Overview

The following sections outline what employers need to do to keep employees safe when working on or beside the road. The focus is on low risk roadside work where planned work does not exceed one daytime work shift and certified traffic control persons are not required.

High-risk work sites that may require a certified Traffic Control Person (TCP) include:

  • Sections of a two-way road are temporarily reduced to one lane.
  • Traffic must be stopped to permit work zone equipment to enter or cross a road.
  • Workplaces identified as high-risk based on a hazard identification and risk analysis.

See Part 18 Traffic Control of the OHSR and related Guidelines for more information, or call the WorkSafeBC Prevention Information Line at 604.276.3100 or toll free 1.888.621.7233.

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Your responsibilities

  • The Occupational Health and Safety Regulation (OHSR) requires that every BC employer must ensure that effective traffic control is provided and used whenever traffic could be hazardous to a worker.
  • As an employer, you must ensure that
    • Workers understand the traffic control arrangements and procedures.
    • Appropriate traffic control devices are in place before start of work and are removed when they are no longer required.
    • All workers involved in traffic control operations – whether high or low risk, are adequately trained.
  • In general, traffic control equipment, arrangements and procedures must meet the requirements of BC’s Traffic Control Manual for Work on Roadways, issued by the Ministry of Transportation and Infrastructure (MOTI). The manual is available online on the MOTI website.
  • See Part 18 Traffic Control of the OHSR and the related Guidelines for more information.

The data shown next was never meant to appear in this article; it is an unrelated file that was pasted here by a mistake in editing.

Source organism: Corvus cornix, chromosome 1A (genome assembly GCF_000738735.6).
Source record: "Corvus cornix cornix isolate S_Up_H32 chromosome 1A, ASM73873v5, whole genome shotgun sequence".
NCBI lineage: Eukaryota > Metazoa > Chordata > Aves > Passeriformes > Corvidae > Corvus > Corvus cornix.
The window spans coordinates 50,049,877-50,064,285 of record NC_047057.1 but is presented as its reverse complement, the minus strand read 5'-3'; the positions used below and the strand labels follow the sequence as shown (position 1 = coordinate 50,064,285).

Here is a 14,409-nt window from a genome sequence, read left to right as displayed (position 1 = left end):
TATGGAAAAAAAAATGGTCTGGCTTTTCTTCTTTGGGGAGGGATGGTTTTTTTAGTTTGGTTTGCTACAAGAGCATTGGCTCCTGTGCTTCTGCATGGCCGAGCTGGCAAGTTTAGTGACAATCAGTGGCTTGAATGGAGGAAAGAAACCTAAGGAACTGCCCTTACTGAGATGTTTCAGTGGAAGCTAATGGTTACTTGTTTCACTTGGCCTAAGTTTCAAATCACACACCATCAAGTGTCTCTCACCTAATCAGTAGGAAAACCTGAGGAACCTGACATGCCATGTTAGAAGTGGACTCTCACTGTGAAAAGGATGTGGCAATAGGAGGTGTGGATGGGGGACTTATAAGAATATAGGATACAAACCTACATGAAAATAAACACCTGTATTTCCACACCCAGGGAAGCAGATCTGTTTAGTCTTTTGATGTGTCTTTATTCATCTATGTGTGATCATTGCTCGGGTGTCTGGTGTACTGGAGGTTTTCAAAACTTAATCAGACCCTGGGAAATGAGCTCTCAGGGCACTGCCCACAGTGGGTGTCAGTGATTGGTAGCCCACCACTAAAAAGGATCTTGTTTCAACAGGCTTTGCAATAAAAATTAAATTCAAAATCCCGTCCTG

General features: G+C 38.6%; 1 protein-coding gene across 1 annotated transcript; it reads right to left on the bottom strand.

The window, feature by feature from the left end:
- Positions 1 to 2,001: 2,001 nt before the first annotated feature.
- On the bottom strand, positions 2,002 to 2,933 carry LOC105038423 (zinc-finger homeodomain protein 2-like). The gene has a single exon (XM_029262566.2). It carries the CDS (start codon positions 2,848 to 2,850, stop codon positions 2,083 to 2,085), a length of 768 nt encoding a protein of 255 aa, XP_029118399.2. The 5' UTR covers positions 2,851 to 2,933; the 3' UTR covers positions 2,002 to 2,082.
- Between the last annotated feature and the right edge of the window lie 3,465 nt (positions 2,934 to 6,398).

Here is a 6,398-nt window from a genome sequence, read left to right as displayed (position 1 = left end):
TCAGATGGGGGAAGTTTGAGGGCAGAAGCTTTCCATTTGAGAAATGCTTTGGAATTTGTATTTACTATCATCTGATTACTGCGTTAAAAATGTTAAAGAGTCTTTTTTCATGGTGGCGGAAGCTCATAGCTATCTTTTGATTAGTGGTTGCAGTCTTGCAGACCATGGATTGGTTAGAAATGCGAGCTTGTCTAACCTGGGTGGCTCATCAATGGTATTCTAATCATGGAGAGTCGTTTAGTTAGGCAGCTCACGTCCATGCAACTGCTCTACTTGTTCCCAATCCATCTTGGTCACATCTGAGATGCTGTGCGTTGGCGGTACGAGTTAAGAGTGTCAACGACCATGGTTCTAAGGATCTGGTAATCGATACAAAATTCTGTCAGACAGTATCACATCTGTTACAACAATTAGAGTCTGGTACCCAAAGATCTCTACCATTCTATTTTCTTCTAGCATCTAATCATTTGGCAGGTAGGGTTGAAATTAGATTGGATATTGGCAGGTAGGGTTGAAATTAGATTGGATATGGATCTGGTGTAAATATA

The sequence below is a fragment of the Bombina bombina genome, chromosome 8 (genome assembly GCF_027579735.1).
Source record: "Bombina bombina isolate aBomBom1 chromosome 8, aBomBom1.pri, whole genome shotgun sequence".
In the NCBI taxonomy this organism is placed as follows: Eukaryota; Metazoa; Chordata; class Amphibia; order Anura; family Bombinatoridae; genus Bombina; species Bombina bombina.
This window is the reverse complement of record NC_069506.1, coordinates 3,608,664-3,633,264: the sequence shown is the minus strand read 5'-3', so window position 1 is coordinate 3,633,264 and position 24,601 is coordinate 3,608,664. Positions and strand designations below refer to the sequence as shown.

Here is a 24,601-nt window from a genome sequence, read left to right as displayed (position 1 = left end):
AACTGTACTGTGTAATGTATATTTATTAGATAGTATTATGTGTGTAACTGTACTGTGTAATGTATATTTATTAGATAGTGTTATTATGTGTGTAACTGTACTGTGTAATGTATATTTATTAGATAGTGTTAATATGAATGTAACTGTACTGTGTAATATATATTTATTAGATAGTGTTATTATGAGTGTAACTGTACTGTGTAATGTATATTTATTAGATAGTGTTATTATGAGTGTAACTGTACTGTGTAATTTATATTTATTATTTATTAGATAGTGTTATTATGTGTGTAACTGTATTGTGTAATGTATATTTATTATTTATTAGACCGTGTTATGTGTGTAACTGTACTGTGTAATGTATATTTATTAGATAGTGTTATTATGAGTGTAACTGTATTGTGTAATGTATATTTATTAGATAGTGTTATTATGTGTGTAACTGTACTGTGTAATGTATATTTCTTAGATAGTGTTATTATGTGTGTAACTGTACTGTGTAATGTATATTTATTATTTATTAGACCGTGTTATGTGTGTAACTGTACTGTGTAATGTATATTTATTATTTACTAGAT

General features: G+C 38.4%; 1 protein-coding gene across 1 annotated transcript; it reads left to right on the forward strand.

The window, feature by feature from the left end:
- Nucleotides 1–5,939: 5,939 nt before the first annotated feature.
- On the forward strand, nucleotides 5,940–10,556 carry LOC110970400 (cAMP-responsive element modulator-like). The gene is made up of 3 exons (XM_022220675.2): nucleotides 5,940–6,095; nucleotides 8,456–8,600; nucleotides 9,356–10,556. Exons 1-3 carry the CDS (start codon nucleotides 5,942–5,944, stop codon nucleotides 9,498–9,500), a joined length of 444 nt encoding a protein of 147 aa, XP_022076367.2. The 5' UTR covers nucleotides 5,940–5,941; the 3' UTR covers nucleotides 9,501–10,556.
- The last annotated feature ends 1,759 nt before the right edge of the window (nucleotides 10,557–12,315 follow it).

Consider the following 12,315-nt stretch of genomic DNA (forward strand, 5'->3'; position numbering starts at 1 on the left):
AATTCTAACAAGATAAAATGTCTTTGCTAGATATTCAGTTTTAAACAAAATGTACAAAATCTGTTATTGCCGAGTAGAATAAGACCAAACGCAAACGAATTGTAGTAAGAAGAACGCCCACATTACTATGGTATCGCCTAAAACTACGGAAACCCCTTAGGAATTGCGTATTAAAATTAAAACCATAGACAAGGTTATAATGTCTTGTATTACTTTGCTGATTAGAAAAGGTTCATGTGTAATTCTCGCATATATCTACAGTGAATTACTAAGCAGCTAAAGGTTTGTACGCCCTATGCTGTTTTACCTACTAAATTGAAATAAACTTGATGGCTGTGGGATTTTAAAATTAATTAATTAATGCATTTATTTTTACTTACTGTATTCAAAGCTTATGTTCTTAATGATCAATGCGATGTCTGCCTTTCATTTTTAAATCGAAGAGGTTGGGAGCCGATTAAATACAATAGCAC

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Have a plan to protect your workers

  • A traffic control plan can help you to identify and document an appropriate work zone set-up for your work site. Read this brief traffic control plan primer. You may wish to use this template as you develop your plan.
  • Identify roadside hazards and contributing risk factors:
    • Each roadside work site is unique. The type of road, type and volume of traffic, visibility, etc. can affect the risks that roadside workers are exposed to.
    • If possible, visit the work site in advance to identify possible hazards and risk factors. The traffic control plan template includes a listing of risk factors to consider. Also view the listing of potential roadside hazards on the Safety at the Roadside: What Workers Need to Know handout.
  • Understand basic traffic control principles:
    • Most motorists and other road users don’t expect to see workers on or beside the road. To effectively alert and guide them, they must be given clear and consistent instructions. This and other key principles are outlined in BC’s Traffic Control Manual for Work on Roadways.
    • Review Chapter 1 of the Traffic Control Manual. This introductory chapter also explains
      • Common traffic control terminology
      • Parts of a work zone
      • BC regulations and standards for work zone set-up
  • Plan your work zone layout:
    • Review the typical short duration work zone layouts in the Traffic Control Manual that are relevant for your roadside work.
    • Review Chapter 2 of the Traffic Control Manual to become familiar with the different types of traffic control devices.
    • Draw your work zone layout, using the relevant layout diagram in the Traffic Control Manual as a guide.
    • Keep in mind that the diagrams are minimum guidelines. You may need to modify these guidelines based on your particular work site and the hazards you’ve identified. You may wish to use this traffic control plan template to document your work zone layout.